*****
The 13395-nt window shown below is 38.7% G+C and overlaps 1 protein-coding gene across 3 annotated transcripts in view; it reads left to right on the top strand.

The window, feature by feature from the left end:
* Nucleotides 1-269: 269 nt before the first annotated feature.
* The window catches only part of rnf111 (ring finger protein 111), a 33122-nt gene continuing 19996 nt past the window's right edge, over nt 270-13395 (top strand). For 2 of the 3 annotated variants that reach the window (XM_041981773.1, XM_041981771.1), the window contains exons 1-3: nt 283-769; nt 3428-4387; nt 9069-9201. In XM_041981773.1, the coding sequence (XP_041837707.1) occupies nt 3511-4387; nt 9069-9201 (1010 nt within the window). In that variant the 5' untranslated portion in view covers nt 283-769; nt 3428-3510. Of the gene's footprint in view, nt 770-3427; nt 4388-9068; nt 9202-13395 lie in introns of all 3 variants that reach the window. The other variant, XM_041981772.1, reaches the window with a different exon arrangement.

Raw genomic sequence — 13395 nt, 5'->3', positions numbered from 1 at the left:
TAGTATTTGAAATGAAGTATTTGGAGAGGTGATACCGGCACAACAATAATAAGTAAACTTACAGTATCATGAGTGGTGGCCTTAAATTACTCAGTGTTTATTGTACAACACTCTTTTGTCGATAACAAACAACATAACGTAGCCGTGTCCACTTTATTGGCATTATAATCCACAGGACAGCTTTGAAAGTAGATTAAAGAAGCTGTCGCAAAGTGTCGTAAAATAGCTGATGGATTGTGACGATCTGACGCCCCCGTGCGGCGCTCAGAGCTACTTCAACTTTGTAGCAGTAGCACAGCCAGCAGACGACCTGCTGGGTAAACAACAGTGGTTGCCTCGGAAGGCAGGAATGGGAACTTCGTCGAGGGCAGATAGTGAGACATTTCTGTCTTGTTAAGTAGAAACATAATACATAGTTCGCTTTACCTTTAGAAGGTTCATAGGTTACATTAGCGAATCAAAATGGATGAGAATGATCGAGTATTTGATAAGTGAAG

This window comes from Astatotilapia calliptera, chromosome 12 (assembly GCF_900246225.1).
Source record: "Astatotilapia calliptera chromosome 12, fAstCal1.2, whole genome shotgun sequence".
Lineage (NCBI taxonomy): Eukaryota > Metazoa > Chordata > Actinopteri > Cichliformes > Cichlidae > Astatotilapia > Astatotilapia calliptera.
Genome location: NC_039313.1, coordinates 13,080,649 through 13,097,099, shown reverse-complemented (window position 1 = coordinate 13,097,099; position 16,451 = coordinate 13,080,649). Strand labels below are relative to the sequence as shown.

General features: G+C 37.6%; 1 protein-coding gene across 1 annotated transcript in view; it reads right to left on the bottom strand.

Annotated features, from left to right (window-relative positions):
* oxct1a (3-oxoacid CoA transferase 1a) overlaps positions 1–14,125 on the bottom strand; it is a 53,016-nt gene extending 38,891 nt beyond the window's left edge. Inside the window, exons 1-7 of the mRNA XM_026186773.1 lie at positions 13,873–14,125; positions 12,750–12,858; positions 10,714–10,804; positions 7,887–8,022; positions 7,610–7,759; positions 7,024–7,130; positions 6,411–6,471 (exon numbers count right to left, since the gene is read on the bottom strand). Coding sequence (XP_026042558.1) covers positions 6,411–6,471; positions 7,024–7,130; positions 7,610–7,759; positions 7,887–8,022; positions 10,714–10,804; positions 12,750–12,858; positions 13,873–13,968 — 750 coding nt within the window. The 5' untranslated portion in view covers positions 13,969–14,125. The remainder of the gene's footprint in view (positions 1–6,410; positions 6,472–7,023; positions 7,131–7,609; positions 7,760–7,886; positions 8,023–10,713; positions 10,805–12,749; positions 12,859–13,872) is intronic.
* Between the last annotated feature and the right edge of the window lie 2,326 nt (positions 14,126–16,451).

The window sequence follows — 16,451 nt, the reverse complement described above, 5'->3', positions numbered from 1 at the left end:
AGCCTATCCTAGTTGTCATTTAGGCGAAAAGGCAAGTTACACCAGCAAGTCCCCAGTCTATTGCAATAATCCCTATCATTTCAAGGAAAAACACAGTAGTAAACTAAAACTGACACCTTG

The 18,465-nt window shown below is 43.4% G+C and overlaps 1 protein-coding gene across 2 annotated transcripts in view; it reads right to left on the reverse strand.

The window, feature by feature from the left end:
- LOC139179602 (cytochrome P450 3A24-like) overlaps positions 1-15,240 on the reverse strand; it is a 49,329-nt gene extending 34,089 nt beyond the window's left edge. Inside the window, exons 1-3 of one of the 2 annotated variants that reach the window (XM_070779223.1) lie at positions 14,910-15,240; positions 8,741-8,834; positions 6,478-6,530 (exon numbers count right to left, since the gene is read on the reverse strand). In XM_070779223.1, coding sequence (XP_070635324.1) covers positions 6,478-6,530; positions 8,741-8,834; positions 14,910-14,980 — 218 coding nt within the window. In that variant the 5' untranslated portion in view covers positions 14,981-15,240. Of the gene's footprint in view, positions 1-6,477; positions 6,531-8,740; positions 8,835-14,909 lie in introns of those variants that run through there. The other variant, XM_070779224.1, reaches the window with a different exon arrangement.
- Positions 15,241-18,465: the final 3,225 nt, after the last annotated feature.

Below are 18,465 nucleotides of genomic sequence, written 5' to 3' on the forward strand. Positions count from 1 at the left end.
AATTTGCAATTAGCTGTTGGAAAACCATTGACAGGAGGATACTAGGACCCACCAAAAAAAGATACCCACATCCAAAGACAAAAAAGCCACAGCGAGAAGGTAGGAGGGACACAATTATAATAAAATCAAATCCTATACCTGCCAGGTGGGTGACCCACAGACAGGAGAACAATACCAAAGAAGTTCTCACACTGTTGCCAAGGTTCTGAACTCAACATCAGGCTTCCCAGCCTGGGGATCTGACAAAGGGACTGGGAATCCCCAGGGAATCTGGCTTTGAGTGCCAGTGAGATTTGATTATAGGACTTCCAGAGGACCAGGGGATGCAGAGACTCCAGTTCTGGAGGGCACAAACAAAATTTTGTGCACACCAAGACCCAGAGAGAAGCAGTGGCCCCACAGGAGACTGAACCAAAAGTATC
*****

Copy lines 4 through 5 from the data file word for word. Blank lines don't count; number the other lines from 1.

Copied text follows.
* The window catches only part of rnf111 (ring finger protein 111), a 33122-nt gene continuing 19996 nt past the window's right edge, over nt 270-13395 (top strand). For 2 of the 3 annotated variants that reach the window (XM_041981773.1, XM_041981771.1), the window contains exons 1-3: nt 283-769; nt 3428-4387; nt 9069-9201. In XM_041981773.1, the coding sequence (XP_041837707.1) occupies nt 3511-4387; nt 9069-9201 (1010 nt within the window). In that variant the 5' untranslated portion in view covers nt 283-769; nt 3428-3510. Of the gene's footprint in view, nt 770-3427; nt 4388-9068; nt 9202-13395 lie in introns of all 3 variants that reach the window. The other variant, XM_041981772.1, reaches the window with a different exon arrangement.

Raw genomic sequence — 13395 nt, 5'->3', positions numbered from 1 at the left: